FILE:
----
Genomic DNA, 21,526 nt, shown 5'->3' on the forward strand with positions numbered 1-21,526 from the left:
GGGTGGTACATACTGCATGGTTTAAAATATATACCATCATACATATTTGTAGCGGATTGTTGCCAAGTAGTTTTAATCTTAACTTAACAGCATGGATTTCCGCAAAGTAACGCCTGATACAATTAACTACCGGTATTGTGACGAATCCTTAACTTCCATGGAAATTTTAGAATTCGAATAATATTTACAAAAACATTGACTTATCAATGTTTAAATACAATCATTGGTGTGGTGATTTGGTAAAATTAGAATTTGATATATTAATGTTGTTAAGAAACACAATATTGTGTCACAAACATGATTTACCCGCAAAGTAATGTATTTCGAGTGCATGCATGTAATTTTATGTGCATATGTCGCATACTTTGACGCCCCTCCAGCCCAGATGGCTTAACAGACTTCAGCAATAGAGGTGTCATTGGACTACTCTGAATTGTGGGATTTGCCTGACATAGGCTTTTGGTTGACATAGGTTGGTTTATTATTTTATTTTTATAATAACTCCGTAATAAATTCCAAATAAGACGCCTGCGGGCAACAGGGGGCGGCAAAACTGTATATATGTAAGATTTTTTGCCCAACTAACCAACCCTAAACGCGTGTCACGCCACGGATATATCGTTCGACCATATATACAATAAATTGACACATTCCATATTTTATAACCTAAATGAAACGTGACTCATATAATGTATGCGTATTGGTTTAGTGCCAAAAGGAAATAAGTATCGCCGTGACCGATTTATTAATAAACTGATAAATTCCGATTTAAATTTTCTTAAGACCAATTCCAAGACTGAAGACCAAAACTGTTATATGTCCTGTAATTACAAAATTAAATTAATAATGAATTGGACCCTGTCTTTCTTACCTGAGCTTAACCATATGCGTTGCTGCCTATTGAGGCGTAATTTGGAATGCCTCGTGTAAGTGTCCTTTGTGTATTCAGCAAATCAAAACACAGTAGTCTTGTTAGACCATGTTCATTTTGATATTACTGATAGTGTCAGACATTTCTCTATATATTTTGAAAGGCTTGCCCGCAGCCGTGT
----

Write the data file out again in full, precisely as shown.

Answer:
Genomic DNA, 21,526 nt, shown 5'->3' on the forward strand with positions numbered 1-21,526 from the left:
GGGTGGTACATACTGCATGGTTTAAAATATATACCATCATACATATTTGTAGCGGATTGTTGCCAAGTAGTTTTAATCTTAACTTAACAGCATGGATTTCCGCAAAGTAACGCCTGATACAATTAACTACCGGTATTGTGACGAATCCTTAACTTCCATGGAAATTTTAGAATTCGAATAATATTTACAAAAACATTGACTTATCAATGTTTAAATACAATCATTGGTGTGGTGATTTGGTAAAATTAGAATTTGATATATTAATGTTGTTAAGAAACACAATATTGTGTCACAAACATGATTTACCCGCAAAGTAATGTATTTCGAGTGCATGCATGTAATTTTATGTGCATATGTCGCATACTTTGACGCCCCTCCAGCCCAGATGGCTTAACAGACTTCAGCAATAGAGGTGTCATTGGACTACTCTGAATTGTGGGATTTGCCTGACATAGGCTTTTGGTTGACATAGGTTGGTTTATTATTTTATTTTTATAATAACTCCGTAATAAATTCCAAATAAGACGCCTGCGGGCAACAGGGGGCGGCAAAACTGTATATATGTAAGATTTTTTGCCCAACTAACCAACCCTAAACGCGTGTCACGCCACGGATATATCGTTCGACCATATATACAATAAATTGACACATTCCATATTTTATAACCTAAATGAAACGTGACTCATATAATGTATGCGTATTGGTTTAGTGCCAAAAGGAAATAAGTATCGCCGTGACCGATTTATTAATAAACTGATAAATTCCGATTTAAATTTTCTTAAGACCAATTCCAAGACTGAAGACCAAAACTGTTATATGTCCTGTAATTACAAAATTAAATTAATAATGAATTGGACCCTGTCTTTCTTACCTGAGCTTAACCATATGCGTTGCTGCCTATTGAGGCGTAATTTGGAATGCCTCGTGTAAGTGTCCTTTGTGTATTCAGCAAATCAAAACACAGTAGTCTTGTTAGACCATGTTCATTTTGATATTACTGATAGTGTCAGACATTTCTCTATATATTTTGAAAGGCTTGCCCGCAGCCGTGT